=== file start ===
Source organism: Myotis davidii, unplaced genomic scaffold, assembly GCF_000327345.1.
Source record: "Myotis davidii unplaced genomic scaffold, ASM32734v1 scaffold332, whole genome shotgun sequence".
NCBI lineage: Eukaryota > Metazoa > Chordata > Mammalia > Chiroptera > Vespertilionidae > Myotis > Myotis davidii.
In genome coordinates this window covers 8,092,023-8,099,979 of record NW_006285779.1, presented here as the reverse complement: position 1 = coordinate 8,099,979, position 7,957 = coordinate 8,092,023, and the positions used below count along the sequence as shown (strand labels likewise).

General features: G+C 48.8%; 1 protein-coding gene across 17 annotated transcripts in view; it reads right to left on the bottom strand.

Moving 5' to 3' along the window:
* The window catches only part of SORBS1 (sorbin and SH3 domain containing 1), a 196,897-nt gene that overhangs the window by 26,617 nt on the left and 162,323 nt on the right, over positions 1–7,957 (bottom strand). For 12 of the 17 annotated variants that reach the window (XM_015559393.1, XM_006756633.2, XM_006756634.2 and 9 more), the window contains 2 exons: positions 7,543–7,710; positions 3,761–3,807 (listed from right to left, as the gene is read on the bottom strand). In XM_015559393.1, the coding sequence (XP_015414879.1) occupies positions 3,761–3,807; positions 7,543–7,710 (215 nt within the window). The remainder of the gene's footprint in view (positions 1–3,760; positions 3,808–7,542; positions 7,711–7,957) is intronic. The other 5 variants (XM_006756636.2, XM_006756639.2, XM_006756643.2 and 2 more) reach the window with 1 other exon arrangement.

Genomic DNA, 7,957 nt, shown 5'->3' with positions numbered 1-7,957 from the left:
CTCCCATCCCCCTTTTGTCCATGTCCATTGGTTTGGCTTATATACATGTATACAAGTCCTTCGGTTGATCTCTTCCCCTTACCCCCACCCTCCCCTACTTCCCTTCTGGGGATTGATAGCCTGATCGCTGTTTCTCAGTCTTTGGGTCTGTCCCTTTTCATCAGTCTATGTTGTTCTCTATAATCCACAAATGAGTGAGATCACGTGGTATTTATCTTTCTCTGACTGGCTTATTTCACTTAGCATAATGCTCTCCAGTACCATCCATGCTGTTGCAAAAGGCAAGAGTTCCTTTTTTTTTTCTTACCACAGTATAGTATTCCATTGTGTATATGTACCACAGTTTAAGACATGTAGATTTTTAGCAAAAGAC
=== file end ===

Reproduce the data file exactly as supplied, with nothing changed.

Source organism: Myotis davidii, unplaced genomic scaffold, assembly GCF_000327345.1.
Source record: "Myotis davidii unplaced genomic scaffold, ASM32734v1 scaffold332, whole genome shotgun sequence".
NCBI lineage: Eukaryota > Metazoa > Chordata > Mammalia > Chiroptera > Vespertilionidae > Myotis > Myotis davidii.
In genome coordinates this window covers 8,092,023-8,099,979 of record NW_006285779.1, presented here as the reverse complement: position 1 = coordinate 8,099,979, position 7,957 = coordinate 8,092,023, and the positions used below count along the sequence as shown (strand labels likewise).

General features: G+C 48.8%; 1 protein-coding gene across 17 annotated transcripts in view; it reads right to left on the bottom strand.

Moving 5' to 3' along the window:
* The window catches only part of SORBS1 (sorbin and SH3 domain containing 1), a 196,897-nt gene that overhangs the window by 26,617 nt on the left and 162,323 nt on the right, over positions 1–7,957 (bottom strand). For 12 of the 17 annotated variants that reach the window (XM_015559393.1, XM_006756633.2, XM_006756634.2 and 9 more), the window contains 2 exons: positions 7,543–7,710; positions 3,761–3,807 (listed from right to left, as the gene is read on the bottom strand). In XM_015559393.1, the coding sequence (XP_015414879.1) occupies positions 3,761–3,807; positions 7,543–7,710 (215 nt within the window). The remainder of the gene's footprint in view (positions 1–3,760; positions 3,808–7,542; positions 7,711–7,957) is intronic. The other 5 variants (XM_006756636.2, XM_006756639.2, XM_006756643.2 and 2 more) reach the window with 1 other exon arrangement.

Genomic DNA, 7,957 nt, shown 5'->3' with positions numbered 1-7,957 from the left:
CTCCCATCCCCCTTTTGTCCATGTCCATTGGTTTGGCTTATATACATGTATACAAGTCCTTCGGTTGATCTCTTCCCCTTACCCCCACCCTCCCCTACTTCCCTTCTGGGGATTGATAGCCTGATCGCTGTTTCTCAGTCTTTGGGTCTGTCCCTTTTCATCAGTCTATGTTGTTCTCTATAATCCACAAATGAGTGAGATCACGTGGTATTTATCTTTCTCTGACTGGCTTATTTCACTTAGCATAATGCTCTCCAGTACCATCCATGCTGTTGCAAAAGGCAAGAGTTCCTTTTTTTTTTCTTACCACAGTATAGTATTCCATTGTGTATATGTACCACAGTTTAAGACATGTAGATTTTTAGCAAAAGAC